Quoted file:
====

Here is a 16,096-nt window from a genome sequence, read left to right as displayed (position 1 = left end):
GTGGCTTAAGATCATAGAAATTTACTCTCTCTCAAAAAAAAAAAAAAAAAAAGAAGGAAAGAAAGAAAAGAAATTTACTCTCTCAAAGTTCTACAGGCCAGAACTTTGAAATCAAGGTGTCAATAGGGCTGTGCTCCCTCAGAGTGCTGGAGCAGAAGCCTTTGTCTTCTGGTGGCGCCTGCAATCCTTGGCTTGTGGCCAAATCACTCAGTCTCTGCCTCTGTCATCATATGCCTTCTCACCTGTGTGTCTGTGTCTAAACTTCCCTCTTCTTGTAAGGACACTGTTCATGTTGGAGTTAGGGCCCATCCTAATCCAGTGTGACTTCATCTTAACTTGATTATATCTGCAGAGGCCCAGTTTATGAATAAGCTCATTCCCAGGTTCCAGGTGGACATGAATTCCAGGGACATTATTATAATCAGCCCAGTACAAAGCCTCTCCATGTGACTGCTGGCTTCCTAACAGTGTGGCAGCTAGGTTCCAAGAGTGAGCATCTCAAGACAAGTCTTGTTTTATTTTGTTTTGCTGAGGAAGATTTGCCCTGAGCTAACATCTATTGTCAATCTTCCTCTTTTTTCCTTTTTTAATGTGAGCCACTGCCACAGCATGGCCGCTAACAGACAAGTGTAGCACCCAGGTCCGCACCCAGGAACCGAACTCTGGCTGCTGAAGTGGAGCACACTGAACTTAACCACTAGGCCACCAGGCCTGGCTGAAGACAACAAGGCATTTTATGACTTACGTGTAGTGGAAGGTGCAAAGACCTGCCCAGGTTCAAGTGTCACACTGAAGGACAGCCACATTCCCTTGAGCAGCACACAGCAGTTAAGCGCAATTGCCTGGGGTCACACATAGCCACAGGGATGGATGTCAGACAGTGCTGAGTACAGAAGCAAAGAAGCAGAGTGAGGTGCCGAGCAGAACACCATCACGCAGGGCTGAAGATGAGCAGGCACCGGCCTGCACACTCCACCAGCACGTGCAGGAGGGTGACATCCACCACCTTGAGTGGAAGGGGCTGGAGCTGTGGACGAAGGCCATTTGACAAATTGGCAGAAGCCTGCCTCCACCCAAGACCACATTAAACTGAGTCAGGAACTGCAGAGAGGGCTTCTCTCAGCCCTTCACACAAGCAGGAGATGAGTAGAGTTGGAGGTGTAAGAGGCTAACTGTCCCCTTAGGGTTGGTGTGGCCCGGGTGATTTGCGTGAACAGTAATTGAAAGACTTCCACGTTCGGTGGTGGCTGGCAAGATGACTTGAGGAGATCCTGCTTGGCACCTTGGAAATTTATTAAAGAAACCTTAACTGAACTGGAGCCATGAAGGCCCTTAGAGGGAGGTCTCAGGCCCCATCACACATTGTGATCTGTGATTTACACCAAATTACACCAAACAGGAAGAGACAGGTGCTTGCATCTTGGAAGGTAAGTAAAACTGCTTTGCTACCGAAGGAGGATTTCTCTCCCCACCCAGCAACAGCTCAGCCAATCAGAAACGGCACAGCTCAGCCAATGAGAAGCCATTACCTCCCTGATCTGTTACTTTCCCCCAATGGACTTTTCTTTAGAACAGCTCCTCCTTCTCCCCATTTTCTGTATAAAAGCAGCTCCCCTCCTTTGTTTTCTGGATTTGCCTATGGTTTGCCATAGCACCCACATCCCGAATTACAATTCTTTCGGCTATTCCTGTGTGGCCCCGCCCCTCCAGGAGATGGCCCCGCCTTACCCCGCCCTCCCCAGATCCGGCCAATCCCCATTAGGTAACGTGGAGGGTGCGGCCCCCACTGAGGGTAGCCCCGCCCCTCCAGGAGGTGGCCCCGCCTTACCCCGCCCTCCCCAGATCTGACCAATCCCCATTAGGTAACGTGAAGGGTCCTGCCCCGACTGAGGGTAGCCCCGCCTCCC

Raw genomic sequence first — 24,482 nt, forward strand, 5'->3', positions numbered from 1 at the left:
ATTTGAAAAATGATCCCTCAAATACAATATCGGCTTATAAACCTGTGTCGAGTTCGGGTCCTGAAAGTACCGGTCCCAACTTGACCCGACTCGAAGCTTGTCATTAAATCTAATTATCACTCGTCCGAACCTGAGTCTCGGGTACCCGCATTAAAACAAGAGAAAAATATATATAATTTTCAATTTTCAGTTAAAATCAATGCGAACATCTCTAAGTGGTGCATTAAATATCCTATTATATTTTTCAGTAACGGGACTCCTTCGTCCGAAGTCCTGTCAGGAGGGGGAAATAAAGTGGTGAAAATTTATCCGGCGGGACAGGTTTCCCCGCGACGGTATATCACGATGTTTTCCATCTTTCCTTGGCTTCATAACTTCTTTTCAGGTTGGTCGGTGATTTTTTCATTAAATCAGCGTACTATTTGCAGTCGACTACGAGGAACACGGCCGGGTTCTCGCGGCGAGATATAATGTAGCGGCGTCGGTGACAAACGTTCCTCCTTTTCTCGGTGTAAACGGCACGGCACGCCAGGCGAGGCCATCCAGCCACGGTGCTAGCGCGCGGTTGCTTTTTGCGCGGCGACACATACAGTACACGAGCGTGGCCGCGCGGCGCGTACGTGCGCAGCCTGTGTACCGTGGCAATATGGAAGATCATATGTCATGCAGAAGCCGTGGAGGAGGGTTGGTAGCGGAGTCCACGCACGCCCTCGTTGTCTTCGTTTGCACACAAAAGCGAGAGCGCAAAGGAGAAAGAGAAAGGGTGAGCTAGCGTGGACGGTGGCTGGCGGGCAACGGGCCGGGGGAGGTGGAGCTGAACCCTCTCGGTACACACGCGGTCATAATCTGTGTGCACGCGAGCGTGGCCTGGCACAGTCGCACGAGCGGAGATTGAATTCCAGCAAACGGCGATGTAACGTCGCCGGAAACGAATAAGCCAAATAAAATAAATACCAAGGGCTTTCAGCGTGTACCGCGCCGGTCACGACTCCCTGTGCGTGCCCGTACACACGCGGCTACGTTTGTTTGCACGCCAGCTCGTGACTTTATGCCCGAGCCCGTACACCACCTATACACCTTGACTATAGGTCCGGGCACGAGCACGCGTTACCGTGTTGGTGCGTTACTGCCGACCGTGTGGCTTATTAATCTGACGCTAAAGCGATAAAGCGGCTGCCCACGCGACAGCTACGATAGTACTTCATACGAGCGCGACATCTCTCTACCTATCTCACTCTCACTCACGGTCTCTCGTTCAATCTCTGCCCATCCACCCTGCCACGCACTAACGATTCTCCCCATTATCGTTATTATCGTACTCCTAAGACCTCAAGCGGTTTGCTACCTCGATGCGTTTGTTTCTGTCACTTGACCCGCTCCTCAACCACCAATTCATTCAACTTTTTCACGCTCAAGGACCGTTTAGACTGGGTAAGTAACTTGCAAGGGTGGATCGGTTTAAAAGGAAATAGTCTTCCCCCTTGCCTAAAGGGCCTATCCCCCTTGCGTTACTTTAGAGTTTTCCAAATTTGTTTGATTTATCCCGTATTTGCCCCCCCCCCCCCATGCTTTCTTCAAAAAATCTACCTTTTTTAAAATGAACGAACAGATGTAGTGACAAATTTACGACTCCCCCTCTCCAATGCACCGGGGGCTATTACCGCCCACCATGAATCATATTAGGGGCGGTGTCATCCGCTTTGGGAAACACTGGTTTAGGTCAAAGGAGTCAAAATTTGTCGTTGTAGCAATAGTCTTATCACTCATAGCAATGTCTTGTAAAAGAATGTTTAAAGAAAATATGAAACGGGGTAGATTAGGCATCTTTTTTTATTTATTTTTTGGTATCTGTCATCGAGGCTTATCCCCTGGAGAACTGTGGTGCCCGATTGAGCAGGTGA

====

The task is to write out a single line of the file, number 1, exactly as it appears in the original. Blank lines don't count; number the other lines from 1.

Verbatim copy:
Here is a 16,096-nt window from a genome sequence, read left to right as displayed (position 1 = left end):